House Of Noise is the Wagons fifth full release and their second with Earache, rapidly hot off the heels of 2018’s Full Nelson. The opening track, In It Together, begins with a guitar riff and drum beat reminiscent of late 90s/2000s pop-punk bands like Green Day or a rougher edged Bowling For Soup and the track quickly dives into a hard-hitting classic rock and roll anthemic chorus and it reminds the listener right off the bat, if it were needed, that the Wagons natural habitat is the live arena. All the songs here are clearly geared up for the stage and audience participation. The opener is a classic live set starter for a festival, all sunshine, beer and silly hats, you can see it now. The whole Green Day/Offspring/BFS vibe carries on throughout the album until we get to Hero that completely changes the pace of the album with a bluesy AC/DC-ish chug-stomper, darker, yet satisfying and it still sits perfectly within the album. Continuing with the more serious sound is Professional Creep. This rapid paced pop-punk track reminds me of The Offspring (so not a personal favourite), even down to the lyrics although “You can’t vaccinate against being an asshole” is probably one of my favourite lyrics of 2020 so far in spite of it!
One of Massive Wagons strongest suits is that throughout all the high tempo, crunching rock anthems reminiscent of The Wildhearts, they also manage to retain a genuine laddish humour in amongst it, with the laugh out loud The Curry Song – a chip off the old Macc Lads block (ask your parents) which is a serious rock song yet manages to retain the funny and will also be another great live addition with a call and repeat chorus of “I say Rogan, you say Josh’ or Hallescrewya’ (pronounced like Hallelujah) which confirms that they don’t take all this NWOCR malarkey THAT seriously which is a quality sadly lacking from too many po-faced, angry faced rockers of late. It also explains why festival goers are warming to them in some numbers, and long may that last. House Of Noise is a very good, bright, up-tempo pop rock album with its fraternal front man Baz (a perfectly imperfect belter) and hearty, good humoured sing-a-long song writing. As a band, they exude a likeable brand of personality and while nay-sayers could justifiably point at a lack of originality as there are a whole number of bands you could liken them too (my best money would be on Lancashire’s Bowling For Soup or a better version of The Darkness) you can’t help warming to them. I can now see the appeal of a sunny festival, with beer in hand shouting back to “I say Rogan, you say…” a great summer rock album despite the hype. 9/10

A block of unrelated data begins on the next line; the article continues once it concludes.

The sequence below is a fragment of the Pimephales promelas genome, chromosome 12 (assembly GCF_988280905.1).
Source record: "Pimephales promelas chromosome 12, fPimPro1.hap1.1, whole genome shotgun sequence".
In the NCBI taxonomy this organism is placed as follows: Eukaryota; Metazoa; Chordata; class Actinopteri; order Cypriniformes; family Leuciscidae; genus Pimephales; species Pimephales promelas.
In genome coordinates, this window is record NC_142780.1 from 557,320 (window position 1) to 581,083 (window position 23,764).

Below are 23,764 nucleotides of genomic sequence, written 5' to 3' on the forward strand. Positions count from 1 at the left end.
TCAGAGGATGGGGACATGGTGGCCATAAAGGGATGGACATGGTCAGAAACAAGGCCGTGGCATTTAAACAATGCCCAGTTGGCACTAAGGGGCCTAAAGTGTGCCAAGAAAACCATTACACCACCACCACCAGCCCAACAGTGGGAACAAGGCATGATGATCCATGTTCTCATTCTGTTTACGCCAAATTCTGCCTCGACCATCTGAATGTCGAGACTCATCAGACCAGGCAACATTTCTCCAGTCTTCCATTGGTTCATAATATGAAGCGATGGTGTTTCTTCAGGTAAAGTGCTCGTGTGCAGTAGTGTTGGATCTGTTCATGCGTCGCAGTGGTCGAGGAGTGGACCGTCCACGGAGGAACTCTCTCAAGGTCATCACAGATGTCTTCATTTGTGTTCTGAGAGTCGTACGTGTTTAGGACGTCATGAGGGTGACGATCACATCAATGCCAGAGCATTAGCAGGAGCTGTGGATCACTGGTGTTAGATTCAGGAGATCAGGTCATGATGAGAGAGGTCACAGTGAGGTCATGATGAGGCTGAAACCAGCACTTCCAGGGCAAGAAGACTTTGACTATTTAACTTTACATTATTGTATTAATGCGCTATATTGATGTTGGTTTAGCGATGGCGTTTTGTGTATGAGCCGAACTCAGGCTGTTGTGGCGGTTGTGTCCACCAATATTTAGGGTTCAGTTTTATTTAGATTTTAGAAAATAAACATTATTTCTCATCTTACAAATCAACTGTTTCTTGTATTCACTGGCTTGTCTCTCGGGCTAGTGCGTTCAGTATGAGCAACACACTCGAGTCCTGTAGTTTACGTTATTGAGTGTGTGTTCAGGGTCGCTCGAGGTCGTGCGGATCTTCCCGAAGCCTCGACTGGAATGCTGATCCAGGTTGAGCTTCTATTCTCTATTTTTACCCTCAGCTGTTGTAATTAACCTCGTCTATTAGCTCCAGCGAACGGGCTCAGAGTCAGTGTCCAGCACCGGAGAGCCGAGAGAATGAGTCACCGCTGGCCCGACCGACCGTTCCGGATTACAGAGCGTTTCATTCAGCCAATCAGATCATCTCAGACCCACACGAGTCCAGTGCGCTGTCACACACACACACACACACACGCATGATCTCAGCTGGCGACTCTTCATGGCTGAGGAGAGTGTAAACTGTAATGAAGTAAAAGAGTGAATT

Catalysis: Connection Lost (Self Released) [Paul Hutchings]
Connection Lost is the powerful and muscular debut release by Dundee five-piece Catalysis. Formed in 2016, the band’s recording credentials include two EPs, Into The Unknown and a self-titled release, the latter mixed and mastered by Mendel bij de Leij (ex-Aborted). He has remained on board to produce this fiery release, which should draw in a wide range of interest. Apparently, there are guest solos on this relentless slab of groove metal from Phil Demmel and Sacred Reich’s Joey Radziwill which is some coup.
It certainly is a big sound with mighty riffs and robust anthemic compositions. Conquer And Devour kicks things off in fine style, a rampaging burst of controlled chaos, followed by the thunderous Devils In The Panic Room. As the album progresses the sound and style doesn’t vary substantially but there are some elements which maintain the interest. With the band keeping each track short and sharp, Connection Lost moves forward at pace.
Whilst the band include the likes of Machine Head, Chimaira, Gojira and Sylosis in the list of ‘for fans of’, their melodic side also swerves a bit close towards Five Finger Death Punch, which may not be the sound that they were hoping for. A Bridge Too Far certainly echoes the American outfit. There’s a swing towards the stomp of Hatebreed on City Of The Dead and it’s in the final quarter where things start to fade a little. The driving Sentinel indicates a little repetition and the closing track, Version Of The Truth, with its gentle acoustic intro and horrible rapping vocals is one of the weaker songs, despite its positioning. Overall, this is a solid if unspectacular release which fades towards the conclusion. I would imagine the band are impressive live and I’d be interested to see that for myself. 6/10